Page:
As an elementary school bookworm who wore glasses starting in 5th grade, I loved Little Women, The Little Princess, and especially Laura Ingalls Wilder - all those romanticized visions of the past where a good time was kicking an inflated pig's bladder around the yard on butchering day.
My great grandfather, the nicest man you could ever meet, was a little bald gnome somewhere under five feet tall. In the wintertime he would sit around listening to the radio turned full volume while shucking ears of popcorn. And my great grandmother, who had a fluty Julia Childs-esque voice, and whose corset created a formidable prow, was always on his case to turn that radio down. When I asked her once what had convinced her to marry him back in 1918, she got a faraway look as she told me about how his family had a piano and they would take sleigh rides to his house and have a wonderful time singing around the piano in the evening and eating popcorn. I guess he was lucky they had that piano. And he loved popcorn until the day he died.
My great grandfather was a baker and a young father with 5 children during the Great Depression. He was my living history, although I didn't realize it or appreciate it at the time I knew him. I wish I had learned more from him about what food and farming was like back when. It seems like any new sustainable food system is going to look a lot like the small farm based agricultural system we used to have - before 1950 and the post-war boom in petrochemical agriculture and plant hybridization. It would be hard to imagine what that earlier time looked like exactly, except that Greenfield Village is only about 40 minutes away in Dearborn.
Related to some stove research I'm doing, I got a backstage tour of the historic homes of Greenfield Village this week with "Colonial Queen" Cathy Cwiek. Queen Cathy is Manager of Historic Foodways and Domestic Life Programs at Greenfield Village and she's taught hearth and woodstove cookery there for the past 24 years. And she is actually the Queen - she knows exactly who among the staff is flouting the rules by not wearing her stays or her corsets. And they are in trouble.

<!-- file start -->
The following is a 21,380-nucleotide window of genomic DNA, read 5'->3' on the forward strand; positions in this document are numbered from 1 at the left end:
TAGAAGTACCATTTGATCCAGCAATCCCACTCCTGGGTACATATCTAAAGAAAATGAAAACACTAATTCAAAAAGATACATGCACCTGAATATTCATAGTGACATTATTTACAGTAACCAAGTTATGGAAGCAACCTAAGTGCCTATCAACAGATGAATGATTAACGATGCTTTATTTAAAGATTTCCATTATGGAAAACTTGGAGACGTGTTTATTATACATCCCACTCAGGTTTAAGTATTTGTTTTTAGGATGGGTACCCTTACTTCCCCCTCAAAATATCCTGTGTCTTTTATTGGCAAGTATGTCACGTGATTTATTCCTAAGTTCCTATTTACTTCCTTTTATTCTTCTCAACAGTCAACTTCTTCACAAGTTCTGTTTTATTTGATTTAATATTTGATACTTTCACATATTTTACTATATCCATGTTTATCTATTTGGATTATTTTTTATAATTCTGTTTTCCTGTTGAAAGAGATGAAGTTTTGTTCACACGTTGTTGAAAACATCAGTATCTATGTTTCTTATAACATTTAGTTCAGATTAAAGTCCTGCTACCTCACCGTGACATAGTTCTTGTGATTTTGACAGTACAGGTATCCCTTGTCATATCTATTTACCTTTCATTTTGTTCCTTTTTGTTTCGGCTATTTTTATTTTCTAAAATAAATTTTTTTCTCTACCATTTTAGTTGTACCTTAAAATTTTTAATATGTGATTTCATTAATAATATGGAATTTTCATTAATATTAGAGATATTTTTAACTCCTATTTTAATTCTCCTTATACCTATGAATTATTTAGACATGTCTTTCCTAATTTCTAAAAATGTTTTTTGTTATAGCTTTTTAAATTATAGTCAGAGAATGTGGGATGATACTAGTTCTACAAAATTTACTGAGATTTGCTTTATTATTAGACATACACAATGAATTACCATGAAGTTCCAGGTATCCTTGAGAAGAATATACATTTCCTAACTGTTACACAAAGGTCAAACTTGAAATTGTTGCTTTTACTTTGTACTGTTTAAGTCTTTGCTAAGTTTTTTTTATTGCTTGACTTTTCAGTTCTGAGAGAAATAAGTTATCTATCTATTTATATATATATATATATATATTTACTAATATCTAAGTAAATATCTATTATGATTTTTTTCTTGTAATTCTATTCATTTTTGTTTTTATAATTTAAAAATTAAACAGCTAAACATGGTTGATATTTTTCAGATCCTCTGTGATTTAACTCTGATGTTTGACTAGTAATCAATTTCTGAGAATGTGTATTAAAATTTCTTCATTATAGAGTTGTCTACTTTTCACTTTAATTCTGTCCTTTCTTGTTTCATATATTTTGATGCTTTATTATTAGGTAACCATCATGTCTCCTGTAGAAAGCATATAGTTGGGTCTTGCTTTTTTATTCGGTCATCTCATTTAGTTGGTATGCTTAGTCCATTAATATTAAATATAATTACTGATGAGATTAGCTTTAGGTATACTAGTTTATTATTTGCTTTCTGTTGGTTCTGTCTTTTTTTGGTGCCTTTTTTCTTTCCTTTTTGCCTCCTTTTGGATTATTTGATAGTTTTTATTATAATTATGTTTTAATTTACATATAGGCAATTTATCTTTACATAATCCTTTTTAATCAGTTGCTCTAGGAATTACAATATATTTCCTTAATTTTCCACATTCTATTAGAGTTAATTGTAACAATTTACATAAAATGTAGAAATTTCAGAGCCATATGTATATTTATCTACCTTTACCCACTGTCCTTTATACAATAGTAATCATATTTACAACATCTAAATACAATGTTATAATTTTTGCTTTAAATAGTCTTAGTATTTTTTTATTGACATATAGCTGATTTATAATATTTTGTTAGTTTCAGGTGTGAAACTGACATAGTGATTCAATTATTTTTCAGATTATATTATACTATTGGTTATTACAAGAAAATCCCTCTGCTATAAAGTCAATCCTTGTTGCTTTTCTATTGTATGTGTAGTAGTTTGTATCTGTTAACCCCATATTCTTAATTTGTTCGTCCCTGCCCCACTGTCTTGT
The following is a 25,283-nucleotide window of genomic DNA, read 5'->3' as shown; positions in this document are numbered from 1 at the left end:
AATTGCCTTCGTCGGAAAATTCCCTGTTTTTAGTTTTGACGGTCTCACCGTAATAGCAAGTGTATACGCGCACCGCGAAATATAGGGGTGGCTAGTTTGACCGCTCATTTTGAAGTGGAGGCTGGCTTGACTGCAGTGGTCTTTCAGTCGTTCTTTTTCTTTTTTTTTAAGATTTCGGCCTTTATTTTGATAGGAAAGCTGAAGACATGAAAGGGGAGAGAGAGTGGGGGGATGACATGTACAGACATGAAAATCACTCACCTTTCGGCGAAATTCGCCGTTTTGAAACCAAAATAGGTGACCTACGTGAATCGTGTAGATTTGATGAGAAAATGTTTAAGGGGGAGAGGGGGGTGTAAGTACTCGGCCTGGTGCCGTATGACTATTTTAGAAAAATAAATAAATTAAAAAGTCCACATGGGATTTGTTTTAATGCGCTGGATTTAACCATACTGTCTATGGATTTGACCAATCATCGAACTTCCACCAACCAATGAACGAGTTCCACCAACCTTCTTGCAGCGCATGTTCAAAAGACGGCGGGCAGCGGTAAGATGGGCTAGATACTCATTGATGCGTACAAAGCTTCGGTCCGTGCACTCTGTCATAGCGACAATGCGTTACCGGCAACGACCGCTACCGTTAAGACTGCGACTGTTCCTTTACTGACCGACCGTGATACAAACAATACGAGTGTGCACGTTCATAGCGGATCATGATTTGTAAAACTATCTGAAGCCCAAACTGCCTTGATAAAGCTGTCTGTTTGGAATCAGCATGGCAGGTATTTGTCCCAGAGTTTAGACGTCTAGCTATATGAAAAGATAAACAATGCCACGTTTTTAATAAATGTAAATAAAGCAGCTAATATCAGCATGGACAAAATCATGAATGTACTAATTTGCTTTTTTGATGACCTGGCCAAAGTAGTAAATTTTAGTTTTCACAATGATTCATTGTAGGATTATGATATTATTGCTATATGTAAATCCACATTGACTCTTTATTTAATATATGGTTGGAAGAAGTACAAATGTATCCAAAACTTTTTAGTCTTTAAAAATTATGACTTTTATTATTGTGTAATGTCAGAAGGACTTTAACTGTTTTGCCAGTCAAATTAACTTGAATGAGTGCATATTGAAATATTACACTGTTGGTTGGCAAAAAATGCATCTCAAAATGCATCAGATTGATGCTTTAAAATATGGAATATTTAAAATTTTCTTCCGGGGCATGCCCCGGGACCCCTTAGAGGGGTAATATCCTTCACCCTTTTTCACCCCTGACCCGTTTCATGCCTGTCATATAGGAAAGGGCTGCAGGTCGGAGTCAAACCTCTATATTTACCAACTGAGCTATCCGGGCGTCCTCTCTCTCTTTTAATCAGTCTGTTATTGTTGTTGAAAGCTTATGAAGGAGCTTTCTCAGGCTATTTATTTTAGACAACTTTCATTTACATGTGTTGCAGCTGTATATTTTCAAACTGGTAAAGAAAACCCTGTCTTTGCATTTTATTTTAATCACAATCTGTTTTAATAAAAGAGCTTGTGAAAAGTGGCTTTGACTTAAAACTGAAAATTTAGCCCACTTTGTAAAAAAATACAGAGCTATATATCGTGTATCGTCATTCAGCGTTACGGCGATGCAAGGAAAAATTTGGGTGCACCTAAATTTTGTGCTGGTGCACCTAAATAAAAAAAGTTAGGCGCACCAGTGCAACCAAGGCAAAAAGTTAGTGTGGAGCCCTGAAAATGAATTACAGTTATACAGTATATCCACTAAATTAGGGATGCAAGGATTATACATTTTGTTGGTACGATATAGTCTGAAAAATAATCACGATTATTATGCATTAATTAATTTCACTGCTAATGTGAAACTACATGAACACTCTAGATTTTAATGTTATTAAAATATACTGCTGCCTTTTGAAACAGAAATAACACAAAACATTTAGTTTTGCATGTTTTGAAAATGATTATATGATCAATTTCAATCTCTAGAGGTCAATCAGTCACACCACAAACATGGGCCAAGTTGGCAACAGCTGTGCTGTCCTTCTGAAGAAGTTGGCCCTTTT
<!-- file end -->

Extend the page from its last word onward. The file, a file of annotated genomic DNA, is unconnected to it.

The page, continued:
Last Friday was the opening of Greenfield Village's "Holiday Nights," with special programs from 6:30-10:00 pm on the weekends in December. One of the interesting things they do during Holiday Nights is - cook. On the antique stoves and hearths, using recipes from the popular cookbooks of the time (mostly late 1700s to late 1800s).
Cathy let me tag along as she made final rounds of the Christmas-decked homes to make sure all the docents had what they needed and as she said "just to make sure all the "i's" are dotted." She pointed out in particular a beautiful Limoges dinner service, set for the holiday table, and the period children's toys, as among the things they don't often display. At each home we found 2 or 3 women in the kitchen, preparing menus of historic dishes with old time techniques and equipment. Part of the docent's job is to prepare a meal and then eat it (and talk about it) while people are coming and going (and drooling over what is on the table).
Upon opening the door of each house, Cathy sniffed the air to gauge what smells were wafting from the kitchens. That's the level of detail she wants visitors to experience. In addition to the regular daily cooking, there was also much holiday pie, cake and pudding making going on. Egg whites being whipped to stiff peaks with a narrow fork. Plum pudding wrapped in cheesecloth before being boiled. Rolling out of pie dough for a cranberry pie. And the finished treats displayed on the holiday table, I think destined for consumption that evening.
In each kitchen Cathy explained some of the finer points of pre-modern cookery to me. Preparation of a good fire and proper management and banking of the coals. How a rotisserie works, threading a leg of lamb, for example, with a huge metal skewer and then pinning it in place. Placement of a tin reflecting oven in front of the fire for baking biscuits. How the black dome of a brick bread oven turns white when it has reached the correct temperature. The meaning (with real examples) of "clinkers" and "hogsheads." I found it, of course, riveting.